When to single out

As mentioned above, The Highway Code says that cyclists should "be aware of drivers behind you and allow them to overtake (for example, by moving into single file or stopping) when you feel it is safe to let them do so," but doesn't elaborate further.

Know your group riding signals and calls 

As a result, you need to use your own judgment here, and that develops with experience. You'll probably consider it appropriate to move to single file if traffic is getting held up behind you and it's safe to let it overtake.

This video with Chris Boardman (produced when the previous version of The Highway Code was in force) makes things clear...

Side by Side from carltonreid on Vimeo.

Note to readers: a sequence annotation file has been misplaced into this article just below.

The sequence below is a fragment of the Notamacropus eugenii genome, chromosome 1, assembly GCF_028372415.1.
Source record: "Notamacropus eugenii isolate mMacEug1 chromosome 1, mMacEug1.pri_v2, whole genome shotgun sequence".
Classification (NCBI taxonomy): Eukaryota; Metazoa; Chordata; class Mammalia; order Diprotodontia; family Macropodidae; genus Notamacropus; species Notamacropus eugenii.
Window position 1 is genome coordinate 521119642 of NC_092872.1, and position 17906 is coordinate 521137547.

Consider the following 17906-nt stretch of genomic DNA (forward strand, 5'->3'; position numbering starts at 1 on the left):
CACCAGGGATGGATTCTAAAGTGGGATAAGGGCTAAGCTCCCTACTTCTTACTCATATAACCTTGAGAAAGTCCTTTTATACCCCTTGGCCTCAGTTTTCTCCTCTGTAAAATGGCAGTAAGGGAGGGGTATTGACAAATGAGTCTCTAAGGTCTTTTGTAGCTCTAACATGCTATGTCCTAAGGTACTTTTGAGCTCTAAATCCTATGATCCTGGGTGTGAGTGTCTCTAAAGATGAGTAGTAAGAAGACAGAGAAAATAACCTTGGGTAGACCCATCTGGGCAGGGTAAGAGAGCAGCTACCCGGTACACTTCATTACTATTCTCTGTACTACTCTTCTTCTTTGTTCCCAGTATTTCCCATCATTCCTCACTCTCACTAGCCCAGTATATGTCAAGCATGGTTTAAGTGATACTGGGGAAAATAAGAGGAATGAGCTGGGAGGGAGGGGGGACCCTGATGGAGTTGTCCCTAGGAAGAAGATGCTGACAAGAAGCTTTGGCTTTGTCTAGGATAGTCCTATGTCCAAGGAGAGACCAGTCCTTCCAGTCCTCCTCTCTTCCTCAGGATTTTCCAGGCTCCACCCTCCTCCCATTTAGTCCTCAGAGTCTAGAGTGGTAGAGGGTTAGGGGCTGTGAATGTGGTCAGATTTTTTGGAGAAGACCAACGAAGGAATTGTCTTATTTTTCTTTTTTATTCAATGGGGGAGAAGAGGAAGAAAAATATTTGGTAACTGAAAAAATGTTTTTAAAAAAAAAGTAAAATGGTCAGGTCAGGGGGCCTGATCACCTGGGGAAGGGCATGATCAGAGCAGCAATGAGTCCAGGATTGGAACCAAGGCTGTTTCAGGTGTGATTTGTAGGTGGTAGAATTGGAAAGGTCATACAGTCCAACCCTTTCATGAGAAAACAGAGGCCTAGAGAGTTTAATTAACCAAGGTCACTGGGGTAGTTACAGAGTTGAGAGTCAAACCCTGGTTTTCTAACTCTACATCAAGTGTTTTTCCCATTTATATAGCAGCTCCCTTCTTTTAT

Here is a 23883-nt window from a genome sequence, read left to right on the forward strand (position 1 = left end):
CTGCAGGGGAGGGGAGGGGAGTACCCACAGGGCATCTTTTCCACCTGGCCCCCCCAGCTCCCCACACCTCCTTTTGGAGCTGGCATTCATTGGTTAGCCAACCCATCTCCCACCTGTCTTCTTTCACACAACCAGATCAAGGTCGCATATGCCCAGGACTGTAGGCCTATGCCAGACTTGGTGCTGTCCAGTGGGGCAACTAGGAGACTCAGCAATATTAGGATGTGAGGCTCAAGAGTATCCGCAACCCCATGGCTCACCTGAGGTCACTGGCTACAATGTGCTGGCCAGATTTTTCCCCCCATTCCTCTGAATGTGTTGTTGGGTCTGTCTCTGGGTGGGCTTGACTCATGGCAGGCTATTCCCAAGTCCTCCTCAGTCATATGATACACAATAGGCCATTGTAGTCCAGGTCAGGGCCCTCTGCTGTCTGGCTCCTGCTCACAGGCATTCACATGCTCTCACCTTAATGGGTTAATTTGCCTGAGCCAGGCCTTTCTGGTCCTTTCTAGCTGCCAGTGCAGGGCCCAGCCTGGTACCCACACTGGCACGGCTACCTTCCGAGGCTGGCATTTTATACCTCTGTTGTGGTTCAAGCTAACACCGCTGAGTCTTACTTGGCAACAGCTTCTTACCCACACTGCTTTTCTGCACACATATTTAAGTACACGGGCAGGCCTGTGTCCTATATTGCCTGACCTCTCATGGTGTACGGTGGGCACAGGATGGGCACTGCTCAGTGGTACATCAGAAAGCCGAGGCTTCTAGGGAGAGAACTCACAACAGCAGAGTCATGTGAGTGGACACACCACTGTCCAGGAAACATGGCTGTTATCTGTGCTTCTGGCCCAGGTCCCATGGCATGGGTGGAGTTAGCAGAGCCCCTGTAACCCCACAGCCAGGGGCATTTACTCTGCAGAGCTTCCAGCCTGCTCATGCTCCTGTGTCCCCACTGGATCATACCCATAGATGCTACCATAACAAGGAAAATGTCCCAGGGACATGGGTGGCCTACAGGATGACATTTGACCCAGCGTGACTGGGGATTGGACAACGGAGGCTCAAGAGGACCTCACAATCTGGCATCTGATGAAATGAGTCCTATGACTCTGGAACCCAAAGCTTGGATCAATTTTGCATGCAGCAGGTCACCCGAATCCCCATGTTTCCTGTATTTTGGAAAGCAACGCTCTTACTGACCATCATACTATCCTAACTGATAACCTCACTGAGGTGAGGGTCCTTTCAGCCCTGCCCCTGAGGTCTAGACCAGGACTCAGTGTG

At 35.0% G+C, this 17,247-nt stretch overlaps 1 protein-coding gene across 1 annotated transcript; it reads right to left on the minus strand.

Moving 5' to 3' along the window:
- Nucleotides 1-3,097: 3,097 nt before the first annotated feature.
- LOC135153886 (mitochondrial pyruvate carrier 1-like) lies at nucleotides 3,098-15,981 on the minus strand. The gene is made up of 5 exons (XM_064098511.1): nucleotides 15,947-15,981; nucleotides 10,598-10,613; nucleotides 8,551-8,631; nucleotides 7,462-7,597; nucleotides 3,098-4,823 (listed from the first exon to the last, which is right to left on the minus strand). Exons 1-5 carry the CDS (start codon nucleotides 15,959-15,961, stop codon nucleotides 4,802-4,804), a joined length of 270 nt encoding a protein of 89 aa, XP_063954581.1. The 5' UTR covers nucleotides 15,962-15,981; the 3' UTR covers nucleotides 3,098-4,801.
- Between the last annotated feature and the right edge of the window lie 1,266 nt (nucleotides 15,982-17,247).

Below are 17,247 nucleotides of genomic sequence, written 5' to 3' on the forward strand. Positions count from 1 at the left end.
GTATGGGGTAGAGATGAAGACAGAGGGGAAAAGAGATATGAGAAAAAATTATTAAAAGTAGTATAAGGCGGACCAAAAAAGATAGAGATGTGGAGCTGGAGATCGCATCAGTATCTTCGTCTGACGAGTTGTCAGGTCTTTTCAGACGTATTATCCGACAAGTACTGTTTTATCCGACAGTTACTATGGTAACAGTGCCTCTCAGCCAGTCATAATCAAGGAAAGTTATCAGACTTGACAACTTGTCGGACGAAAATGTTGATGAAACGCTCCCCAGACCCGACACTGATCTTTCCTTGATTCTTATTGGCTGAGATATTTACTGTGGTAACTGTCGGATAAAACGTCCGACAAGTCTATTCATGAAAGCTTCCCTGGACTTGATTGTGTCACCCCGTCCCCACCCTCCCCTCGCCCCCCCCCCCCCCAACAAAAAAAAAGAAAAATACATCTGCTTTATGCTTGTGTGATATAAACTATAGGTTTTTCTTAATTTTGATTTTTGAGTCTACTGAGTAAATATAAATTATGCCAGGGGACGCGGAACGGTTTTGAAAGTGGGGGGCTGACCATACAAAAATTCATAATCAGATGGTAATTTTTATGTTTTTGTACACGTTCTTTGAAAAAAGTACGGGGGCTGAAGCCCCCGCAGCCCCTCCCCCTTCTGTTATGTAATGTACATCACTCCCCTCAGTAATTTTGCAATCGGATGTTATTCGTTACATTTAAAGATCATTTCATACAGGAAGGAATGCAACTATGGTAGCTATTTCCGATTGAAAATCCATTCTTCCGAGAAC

Mat has been in cycling media since 1996, on titles including BikeRadar, Total Bike, Total Mountain Bike, What Mountain Bike and Mountain Biking UK, and he has been editor of 220 Triathlon and Cycling Plus. Mat has been technical editor for over a decade, testing bikes, fettling the latest kit, and trying out the most up-to-the-minute clothing. We send him off around the world to get all the news from launches and shows too. He has won his category in Ironman UK 70.3 and finished on the podium in both marathons he has run. Mat is a Cambridge graduate who did a post-grad in magazine journalism, and he is a winner of the Cycling Media Award for Specialist Online Writer. Now over 50, he's riding road and gravel bikes most days for fun and fitness rather than training for competitions.